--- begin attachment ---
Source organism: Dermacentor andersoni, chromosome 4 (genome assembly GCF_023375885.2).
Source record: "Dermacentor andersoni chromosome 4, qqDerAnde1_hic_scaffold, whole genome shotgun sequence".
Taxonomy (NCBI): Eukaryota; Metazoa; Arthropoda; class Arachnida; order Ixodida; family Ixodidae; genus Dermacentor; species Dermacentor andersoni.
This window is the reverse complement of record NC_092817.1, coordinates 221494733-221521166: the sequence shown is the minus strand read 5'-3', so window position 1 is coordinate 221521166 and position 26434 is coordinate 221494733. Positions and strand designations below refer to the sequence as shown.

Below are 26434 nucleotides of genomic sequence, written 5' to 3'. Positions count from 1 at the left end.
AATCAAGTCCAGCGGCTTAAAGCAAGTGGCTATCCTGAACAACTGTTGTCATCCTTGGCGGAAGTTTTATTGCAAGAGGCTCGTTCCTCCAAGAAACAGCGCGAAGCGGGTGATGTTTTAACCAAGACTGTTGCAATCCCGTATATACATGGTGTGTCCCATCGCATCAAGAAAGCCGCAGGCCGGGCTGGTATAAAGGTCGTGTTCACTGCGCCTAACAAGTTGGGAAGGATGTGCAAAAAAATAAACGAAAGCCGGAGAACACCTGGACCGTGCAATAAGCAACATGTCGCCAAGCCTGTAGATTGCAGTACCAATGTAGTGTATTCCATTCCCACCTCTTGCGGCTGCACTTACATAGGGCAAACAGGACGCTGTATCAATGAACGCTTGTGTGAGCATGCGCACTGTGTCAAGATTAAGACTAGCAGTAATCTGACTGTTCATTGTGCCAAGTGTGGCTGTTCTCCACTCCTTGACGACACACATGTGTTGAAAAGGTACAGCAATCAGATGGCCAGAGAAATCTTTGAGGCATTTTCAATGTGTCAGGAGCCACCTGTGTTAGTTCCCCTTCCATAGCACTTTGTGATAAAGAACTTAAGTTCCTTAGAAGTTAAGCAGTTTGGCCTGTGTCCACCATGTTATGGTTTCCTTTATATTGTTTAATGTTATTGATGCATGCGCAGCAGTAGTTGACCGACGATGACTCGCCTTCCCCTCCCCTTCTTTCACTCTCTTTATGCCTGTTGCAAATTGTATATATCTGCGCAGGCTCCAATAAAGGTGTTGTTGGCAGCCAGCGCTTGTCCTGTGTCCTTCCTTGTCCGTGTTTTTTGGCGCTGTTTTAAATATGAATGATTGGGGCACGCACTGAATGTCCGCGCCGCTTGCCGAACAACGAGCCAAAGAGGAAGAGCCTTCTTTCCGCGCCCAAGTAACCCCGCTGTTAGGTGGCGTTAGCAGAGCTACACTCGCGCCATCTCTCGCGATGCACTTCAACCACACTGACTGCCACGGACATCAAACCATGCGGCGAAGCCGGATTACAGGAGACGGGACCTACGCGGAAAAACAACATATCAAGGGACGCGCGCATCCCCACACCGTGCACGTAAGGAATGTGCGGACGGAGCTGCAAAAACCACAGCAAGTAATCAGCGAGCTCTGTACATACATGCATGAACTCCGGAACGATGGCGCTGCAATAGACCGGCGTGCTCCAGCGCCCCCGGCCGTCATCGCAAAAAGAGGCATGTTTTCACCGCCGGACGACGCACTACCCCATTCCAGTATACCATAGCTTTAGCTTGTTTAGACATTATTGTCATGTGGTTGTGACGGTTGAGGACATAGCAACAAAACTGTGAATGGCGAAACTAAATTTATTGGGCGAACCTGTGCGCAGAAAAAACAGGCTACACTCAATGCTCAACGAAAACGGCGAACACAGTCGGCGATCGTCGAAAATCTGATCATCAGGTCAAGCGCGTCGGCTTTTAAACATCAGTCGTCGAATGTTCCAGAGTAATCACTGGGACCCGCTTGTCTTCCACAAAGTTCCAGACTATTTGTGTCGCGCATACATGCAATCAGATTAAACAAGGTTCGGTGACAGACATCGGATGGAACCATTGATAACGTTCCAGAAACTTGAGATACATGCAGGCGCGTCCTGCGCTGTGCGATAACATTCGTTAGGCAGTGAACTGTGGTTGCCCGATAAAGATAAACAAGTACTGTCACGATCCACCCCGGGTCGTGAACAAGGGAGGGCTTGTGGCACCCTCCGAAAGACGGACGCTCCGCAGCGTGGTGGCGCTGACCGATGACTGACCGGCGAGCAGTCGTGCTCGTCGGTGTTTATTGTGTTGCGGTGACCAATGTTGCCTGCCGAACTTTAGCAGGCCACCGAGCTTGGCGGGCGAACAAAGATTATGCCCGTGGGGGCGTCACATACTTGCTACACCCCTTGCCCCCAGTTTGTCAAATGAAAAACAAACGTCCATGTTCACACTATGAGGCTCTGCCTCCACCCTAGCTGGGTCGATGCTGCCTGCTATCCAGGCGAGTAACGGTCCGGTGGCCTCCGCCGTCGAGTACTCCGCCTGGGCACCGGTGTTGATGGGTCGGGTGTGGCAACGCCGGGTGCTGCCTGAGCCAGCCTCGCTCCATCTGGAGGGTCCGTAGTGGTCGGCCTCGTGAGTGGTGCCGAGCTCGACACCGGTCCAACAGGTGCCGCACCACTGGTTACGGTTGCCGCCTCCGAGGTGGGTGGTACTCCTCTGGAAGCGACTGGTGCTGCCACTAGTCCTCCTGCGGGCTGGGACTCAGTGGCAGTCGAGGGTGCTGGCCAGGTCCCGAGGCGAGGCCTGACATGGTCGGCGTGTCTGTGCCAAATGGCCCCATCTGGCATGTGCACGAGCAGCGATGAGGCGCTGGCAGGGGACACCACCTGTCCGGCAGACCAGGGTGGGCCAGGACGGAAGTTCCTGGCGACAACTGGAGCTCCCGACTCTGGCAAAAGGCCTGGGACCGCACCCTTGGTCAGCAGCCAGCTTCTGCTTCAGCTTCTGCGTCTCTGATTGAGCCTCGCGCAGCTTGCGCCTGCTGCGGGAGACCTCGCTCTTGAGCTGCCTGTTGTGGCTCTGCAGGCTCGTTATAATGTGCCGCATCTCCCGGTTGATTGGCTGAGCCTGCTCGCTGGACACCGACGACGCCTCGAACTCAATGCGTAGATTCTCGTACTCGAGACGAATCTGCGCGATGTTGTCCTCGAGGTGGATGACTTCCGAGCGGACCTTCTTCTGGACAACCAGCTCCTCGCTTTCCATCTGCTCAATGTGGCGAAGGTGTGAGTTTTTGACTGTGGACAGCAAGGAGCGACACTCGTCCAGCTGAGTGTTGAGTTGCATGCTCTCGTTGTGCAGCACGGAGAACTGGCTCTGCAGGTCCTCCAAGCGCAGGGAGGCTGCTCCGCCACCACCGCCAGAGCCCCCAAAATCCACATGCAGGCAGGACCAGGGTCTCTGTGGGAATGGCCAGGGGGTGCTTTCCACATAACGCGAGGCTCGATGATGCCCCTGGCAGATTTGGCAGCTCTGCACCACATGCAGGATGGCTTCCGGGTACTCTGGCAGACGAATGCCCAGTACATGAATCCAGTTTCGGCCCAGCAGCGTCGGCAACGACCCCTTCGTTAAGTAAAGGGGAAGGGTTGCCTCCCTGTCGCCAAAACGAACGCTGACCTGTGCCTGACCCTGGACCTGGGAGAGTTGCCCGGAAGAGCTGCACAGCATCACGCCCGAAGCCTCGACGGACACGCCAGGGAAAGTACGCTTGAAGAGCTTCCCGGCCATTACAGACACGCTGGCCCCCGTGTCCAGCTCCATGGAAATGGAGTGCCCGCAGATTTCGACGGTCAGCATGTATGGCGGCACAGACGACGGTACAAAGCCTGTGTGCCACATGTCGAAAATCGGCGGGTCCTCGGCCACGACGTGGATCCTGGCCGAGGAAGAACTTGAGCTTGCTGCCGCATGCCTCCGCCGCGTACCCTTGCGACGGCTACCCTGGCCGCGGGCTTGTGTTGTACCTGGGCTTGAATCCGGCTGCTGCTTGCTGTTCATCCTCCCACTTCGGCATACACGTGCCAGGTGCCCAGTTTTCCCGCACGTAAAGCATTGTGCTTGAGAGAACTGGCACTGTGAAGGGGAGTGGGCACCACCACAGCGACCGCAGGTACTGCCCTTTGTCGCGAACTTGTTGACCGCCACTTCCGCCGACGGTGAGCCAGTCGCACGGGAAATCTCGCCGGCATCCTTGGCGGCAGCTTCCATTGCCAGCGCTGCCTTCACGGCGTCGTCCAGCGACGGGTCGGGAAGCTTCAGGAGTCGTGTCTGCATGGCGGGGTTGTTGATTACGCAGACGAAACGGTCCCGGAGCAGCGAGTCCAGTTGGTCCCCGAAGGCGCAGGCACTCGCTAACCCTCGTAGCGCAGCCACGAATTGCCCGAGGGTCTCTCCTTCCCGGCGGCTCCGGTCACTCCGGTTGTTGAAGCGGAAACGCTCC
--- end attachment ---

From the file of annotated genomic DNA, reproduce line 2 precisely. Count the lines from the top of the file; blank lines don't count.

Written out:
Source record: "Dermacentor andersoni chromosome 4, qqDerAnde1_hic_scaffold, whole genome shotgun sequence".